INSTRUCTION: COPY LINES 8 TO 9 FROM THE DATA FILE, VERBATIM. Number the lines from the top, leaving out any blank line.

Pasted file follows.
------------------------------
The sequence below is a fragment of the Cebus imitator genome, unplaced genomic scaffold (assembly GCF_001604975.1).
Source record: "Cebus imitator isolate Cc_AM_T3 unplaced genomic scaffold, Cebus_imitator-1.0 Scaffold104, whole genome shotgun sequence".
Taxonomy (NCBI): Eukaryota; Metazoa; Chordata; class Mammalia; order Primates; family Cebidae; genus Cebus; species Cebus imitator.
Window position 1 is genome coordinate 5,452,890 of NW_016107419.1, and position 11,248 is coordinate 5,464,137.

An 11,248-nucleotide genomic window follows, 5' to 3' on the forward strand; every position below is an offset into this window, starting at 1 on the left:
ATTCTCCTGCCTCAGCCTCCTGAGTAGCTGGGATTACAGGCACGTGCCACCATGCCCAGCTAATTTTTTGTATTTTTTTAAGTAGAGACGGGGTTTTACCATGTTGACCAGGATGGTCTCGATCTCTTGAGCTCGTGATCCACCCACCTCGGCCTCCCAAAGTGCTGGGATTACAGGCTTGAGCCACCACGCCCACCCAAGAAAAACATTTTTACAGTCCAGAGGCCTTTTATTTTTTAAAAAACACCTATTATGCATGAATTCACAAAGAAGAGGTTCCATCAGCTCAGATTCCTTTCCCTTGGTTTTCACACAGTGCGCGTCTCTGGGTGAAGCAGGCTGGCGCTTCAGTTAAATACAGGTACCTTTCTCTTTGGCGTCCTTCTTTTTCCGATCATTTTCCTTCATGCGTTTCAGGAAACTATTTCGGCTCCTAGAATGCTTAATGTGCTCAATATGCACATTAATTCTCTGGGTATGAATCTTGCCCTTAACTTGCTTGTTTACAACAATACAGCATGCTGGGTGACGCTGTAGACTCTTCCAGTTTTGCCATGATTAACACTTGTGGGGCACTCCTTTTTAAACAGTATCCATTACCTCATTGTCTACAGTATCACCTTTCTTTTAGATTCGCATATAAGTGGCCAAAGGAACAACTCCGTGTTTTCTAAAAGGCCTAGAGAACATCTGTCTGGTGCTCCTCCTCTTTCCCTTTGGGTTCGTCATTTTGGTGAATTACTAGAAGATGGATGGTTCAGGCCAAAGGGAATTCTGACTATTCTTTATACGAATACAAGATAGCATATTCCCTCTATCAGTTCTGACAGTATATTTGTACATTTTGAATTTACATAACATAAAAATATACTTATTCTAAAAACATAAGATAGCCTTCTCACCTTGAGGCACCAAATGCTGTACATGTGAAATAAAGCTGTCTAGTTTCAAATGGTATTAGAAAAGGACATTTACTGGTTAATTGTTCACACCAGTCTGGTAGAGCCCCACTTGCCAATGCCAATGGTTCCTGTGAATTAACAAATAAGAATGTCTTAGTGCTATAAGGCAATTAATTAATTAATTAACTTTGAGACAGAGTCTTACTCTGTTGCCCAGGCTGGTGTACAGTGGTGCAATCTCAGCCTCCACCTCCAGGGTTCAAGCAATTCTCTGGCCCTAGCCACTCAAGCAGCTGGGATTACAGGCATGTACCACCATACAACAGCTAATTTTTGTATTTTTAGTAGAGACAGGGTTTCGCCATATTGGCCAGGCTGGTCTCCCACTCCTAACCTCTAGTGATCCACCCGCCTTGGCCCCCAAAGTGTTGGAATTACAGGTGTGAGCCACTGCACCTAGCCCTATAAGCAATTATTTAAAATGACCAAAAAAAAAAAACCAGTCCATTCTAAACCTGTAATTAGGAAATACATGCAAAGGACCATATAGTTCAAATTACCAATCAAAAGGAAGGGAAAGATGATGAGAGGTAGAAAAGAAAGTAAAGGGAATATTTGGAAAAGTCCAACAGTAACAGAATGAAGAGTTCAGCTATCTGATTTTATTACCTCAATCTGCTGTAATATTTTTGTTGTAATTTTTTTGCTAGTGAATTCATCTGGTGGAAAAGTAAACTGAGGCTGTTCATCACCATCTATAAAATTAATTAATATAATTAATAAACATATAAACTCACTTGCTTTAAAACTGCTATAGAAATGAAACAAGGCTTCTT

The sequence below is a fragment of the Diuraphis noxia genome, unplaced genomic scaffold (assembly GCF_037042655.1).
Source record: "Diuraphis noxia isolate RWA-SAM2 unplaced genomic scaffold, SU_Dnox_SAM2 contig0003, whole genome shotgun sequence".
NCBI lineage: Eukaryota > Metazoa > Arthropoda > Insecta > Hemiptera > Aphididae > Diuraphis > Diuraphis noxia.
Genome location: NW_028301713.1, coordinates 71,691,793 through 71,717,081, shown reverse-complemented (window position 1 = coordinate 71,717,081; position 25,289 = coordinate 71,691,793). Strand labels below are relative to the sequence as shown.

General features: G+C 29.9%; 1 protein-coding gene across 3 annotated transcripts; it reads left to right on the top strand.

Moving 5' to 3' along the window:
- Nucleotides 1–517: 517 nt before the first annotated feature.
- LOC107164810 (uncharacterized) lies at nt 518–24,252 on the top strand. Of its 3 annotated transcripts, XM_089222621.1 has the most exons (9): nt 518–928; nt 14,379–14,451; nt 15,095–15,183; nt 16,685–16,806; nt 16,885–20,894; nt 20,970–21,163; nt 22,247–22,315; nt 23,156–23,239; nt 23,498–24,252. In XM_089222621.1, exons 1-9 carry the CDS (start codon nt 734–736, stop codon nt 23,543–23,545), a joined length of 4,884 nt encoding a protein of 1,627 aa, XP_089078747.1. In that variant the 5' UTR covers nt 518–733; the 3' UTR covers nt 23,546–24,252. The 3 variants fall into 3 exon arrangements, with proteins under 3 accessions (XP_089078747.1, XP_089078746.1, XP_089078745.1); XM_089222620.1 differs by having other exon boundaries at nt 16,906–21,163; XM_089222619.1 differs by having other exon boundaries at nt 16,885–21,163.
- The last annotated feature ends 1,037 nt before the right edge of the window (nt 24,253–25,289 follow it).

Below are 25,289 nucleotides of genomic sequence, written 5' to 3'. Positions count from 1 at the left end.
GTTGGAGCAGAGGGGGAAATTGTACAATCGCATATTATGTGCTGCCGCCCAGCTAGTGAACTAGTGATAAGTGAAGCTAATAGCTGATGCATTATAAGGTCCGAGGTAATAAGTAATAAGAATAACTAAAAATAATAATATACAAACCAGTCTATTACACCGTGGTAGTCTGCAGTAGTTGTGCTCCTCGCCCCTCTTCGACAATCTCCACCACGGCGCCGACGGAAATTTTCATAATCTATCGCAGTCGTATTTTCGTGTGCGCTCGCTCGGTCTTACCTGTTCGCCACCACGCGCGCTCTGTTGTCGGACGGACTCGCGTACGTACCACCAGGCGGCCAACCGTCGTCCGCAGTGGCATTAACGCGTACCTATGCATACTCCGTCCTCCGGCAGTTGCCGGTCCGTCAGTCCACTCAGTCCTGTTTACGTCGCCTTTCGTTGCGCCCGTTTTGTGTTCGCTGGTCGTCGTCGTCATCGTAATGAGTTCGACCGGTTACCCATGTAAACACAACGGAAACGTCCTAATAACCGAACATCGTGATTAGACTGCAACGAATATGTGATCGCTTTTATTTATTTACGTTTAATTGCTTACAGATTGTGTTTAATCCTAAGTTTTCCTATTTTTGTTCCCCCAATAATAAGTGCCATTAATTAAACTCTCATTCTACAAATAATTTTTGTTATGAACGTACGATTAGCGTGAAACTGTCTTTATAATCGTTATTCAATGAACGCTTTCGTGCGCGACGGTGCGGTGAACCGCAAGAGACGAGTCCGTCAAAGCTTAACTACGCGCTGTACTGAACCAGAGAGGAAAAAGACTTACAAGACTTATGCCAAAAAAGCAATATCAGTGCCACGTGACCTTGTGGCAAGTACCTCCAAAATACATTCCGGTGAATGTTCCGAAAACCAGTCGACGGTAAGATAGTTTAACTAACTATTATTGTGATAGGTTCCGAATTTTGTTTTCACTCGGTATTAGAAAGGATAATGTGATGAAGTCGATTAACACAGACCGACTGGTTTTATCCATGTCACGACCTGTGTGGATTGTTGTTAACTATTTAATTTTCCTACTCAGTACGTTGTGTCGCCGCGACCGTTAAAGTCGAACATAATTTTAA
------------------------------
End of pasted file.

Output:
Source record: "Diuraphis noxia isolate RWA-SAM2 unplaced genomic scaffold, SU_Dnox_SAM2 contig0003, whole genome shotgun sequence".
NCBI lineage: Eukaryota > Metazoa > Arthropoda > Insecta > Hemiptera > Aphididae > Diuraphis > Diuraphis noxia.